People say not to believe the things you read in magazines, but you know what? Most things you’ve heard about me are probably true.
I totally banged the reporter in the locker room after the championship game last year.
Those pictures in Expose from last summer? Those were not modified.
I’m also not really six-foot tall. (But let’s keep that between us.)
Now, I know you’re wondering about that last Expose headline—the one about me and my teammate (and ex-best friend) Finn Miller’s sister, Layla James. That one is a little more complicated.
Here’s the thing: I’ve played football my whole life. If there’s one thing I know, it’s how to adjust when the game changes. And if there’s one thing I always do, it’s find a way to win.
Granted, the stakes are higher. The playbook has changed. There’s more on the line than (another) MVP title. But guess what hasn’t changed? Me. I’m still Branch “Lucky” Best and I’m not about to fumble this one.
Grab a seat and a subscription to Expose. I’m about to make some headlines. (Again.)
From USA Today Bestselling author Adriana Locke comes a fun and flirty STANDALONE NOVEL.
A few months prior . . .“This is why you’re hot.”
“Really?” I sit back, lifting a water bottle to my lips and smirk. My eyes don’t leave hers. “I had no idea.”
That’s a lie. This look, the one that’s currently melting her panties straight off her teeny little waist, has worked in my favor since I discovered it at the ripe old age of fourteen. Should it have worked on my math teacher? Probably not. But it did make acing algebra about a hundred times easier. I could use it then without even really knowing what I was doing. Now, with fifteen years of experience under my belt, I can play this look like a fiddle.
Fanning her face with a stack of index cards outlining the questions she’s supposed to ask me for Exposé Magazine—something I don’t even think she realizes she’s doing—she blinks rapidly. “Tell me something no one knows about you.”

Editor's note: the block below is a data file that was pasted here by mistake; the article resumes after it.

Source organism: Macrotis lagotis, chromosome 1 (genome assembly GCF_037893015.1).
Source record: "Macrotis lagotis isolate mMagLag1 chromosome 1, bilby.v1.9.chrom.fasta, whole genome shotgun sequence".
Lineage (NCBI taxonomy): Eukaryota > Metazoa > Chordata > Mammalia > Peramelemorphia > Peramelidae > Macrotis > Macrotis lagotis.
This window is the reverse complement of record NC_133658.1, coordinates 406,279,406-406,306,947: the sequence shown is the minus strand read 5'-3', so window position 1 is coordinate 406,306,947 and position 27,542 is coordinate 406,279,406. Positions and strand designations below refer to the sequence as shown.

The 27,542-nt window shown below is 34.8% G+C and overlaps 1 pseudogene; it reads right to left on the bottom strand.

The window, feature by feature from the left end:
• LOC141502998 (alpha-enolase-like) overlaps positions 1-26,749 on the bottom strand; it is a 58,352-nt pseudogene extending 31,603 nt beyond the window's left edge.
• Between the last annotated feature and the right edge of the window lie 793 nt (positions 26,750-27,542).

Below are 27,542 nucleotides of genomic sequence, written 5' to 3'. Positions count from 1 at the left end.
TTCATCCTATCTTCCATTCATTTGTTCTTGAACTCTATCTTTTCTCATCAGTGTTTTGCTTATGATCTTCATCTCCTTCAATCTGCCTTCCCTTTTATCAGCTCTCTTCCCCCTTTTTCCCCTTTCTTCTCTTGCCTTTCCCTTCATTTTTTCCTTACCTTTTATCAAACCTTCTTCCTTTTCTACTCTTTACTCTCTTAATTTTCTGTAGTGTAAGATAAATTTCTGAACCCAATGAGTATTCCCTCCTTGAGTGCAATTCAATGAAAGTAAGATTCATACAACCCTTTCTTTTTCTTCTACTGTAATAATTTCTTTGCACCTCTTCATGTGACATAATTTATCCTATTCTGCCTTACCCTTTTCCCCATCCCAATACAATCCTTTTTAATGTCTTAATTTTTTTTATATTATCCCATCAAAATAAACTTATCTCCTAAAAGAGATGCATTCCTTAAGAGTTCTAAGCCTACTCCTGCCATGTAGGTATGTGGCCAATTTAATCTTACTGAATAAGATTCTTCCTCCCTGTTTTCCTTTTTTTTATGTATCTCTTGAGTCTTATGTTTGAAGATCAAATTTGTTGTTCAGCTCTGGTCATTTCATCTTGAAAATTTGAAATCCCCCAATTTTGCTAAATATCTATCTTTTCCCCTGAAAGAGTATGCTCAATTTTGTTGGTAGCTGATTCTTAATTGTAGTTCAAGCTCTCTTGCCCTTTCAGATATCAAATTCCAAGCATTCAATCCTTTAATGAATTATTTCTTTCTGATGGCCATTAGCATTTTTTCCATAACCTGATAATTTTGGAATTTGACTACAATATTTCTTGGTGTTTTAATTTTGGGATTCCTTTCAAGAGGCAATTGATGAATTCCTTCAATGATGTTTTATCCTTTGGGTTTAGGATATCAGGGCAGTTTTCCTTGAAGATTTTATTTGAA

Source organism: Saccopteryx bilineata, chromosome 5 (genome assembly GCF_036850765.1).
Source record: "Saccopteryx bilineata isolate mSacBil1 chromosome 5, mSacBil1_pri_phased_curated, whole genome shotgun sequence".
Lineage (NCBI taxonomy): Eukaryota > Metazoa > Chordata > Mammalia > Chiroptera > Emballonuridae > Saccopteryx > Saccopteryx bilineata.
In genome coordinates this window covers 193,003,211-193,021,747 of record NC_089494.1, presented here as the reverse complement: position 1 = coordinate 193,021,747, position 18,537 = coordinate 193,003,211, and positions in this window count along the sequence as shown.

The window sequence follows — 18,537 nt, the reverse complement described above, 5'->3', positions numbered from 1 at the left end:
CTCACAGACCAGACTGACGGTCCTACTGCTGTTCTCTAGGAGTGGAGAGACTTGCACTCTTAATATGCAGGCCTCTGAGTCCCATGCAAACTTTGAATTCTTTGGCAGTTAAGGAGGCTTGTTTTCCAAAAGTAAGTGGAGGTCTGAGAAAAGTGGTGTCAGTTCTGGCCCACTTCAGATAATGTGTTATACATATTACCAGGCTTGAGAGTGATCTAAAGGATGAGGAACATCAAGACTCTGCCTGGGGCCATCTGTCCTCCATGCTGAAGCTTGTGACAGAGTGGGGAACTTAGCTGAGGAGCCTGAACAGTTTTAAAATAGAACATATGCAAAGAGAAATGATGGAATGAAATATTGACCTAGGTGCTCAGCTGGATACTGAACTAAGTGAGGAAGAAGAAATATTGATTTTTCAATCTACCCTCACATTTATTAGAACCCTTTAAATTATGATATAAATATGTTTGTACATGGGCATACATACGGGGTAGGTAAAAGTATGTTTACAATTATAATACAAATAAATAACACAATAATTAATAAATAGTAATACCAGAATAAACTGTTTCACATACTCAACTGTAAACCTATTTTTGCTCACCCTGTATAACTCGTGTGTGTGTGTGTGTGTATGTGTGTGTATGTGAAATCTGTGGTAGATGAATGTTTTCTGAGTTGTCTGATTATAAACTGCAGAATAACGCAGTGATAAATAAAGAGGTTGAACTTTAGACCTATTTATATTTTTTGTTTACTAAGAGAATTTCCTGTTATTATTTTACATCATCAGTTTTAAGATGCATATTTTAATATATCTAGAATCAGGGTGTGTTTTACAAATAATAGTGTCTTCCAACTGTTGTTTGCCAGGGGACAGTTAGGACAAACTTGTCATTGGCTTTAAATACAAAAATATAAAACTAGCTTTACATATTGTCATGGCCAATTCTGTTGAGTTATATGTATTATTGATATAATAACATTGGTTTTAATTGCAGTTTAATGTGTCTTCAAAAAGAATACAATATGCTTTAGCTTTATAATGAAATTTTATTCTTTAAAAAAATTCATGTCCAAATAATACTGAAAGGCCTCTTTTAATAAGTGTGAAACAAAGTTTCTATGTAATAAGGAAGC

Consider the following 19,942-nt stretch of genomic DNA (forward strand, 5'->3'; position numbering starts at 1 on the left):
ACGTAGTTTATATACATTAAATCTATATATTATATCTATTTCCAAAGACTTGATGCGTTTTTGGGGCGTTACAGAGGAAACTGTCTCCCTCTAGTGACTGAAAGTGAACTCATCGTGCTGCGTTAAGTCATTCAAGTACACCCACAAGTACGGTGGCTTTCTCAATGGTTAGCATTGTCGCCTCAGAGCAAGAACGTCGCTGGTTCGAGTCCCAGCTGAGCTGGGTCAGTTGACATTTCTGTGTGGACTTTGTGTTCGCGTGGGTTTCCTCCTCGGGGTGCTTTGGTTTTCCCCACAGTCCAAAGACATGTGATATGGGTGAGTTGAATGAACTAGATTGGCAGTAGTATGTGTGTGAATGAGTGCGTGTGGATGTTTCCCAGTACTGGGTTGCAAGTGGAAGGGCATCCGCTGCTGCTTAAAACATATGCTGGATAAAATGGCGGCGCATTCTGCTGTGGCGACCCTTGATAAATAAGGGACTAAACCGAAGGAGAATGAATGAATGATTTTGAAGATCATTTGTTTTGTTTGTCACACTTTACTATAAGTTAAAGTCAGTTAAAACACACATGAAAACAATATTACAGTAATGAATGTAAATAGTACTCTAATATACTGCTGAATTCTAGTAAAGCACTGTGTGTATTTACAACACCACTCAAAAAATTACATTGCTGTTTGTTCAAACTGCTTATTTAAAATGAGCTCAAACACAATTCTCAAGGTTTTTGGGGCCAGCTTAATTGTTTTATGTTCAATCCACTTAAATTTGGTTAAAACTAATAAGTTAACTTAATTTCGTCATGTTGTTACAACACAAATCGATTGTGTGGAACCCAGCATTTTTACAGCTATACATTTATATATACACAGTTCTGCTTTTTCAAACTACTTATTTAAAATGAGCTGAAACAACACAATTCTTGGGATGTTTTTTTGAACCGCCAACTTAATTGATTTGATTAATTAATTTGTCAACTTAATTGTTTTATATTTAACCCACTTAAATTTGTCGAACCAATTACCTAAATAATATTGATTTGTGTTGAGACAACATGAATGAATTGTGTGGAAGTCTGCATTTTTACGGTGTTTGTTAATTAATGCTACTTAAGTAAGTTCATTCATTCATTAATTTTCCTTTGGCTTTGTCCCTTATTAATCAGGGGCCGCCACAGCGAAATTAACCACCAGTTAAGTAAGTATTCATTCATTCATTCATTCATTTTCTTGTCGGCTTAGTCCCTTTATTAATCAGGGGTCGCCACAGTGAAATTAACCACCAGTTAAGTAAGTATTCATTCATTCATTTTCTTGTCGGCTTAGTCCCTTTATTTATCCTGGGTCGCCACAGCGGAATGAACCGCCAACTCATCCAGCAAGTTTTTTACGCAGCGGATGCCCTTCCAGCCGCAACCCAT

I place the bottle on the little table beside me and shift in my seat. Her last question is the only question that is asked in every single interview I’ve ever done. Every last one. And they all think it’s so original.
I used to humor reporters and give them something to print, but in the last couple of years, I’ve thought better of it. Maybe my self-promotion has gotten better. Maybe there’s less to tell (since they already know so damn much). Or maybe I’m simply a little more cynical than I used to be. Either way, I loathe this question. It’s like just because I’m a public figure they’re entitled to every detail of my life.
“Branch,” she gulps, her cheeks turning a shade of crimson, “my notes from this interview aren’t going to be very . . . helpful.”
“And why is that?”
She refuses to look at me.
“Let me see your notes,” I say, reaching for the index cards.
“Oh, come on,” I tease. “What’s on there?”
“Just . . . I need something substantial so I don’t get fired.” The slightly pouty lips, dipped chin is a look women give me all the time.
“Yeah. You’re appealing to my emotions.”
“I don’t know what else to appeal to.”